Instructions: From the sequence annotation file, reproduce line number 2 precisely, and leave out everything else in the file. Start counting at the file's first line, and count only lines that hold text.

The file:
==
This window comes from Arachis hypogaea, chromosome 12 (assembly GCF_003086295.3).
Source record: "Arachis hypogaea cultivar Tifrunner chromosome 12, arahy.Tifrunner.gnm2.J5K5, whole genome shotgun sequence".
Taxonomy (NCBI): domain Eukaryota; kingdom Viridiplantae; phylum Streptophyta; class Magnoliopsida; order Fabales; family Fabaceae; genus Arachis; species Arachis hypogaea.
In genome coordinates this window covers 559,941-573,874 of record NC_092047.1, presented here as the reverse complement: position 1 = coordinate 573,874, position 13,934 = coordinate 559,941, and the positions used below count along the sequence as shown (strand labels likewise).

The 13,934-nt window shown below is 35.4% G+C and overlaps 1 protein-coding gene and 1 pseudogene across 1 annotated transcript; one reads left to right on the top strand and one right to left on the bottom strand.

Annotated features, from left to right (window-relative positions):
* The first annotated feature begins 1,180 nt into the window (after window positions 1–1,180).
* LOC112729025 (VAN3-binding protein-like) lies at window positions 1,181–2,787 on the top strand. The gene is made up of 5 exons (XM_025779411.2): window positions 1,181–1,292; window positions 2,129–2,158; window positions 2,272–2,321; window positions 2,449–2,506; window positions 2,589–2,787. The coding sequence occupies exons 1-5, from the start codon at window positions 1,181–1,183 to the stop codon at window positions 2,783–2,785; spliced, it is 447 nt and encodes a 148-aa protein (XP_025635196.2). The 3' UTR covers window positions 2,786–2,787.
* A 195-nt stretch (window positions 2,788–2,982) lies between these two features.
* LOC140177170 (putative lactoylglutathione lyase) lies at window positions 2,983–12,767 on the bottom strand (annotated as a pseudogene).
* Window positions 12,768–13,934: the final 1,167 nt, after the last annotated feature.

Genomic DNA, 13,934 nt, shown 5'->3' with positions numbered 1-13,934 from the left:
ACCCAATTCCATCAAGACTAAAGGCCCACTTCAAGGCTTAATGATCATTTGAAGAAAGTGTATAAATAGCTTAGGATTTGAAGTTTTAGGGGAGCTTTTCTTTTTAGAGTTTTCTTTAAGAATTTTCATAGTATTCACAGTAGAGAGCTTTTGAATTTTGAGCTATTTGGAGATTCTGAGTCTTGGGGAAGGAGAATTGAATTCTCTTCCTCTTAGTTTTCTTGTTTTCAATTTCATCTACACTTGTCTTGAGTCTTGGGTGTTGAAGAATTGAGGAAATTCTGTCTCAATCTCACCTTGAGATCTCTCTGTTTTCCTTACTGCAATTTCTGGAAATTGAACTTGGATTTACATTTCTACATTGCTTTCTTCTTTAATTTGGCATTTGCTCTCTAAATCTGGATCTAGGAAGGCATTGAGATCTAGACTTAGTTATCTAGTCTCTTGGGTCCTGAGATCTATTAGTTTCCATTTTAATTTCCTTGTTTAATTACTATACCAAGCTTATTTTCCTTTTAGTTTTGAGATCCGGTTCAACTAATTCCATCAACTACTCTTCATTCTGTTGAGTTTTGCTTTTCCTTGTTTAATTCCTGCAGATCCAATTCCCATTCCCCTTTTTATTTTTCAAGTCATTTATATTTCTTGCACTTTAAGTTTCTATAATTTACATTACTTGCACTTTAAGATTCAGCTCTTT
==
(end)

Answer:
Source record: "Arachis hypogaea cultivar Tifrunner chromosome 12, arahy.Tifrunner.gnm2.J5K5, whole genome shotgun sequence".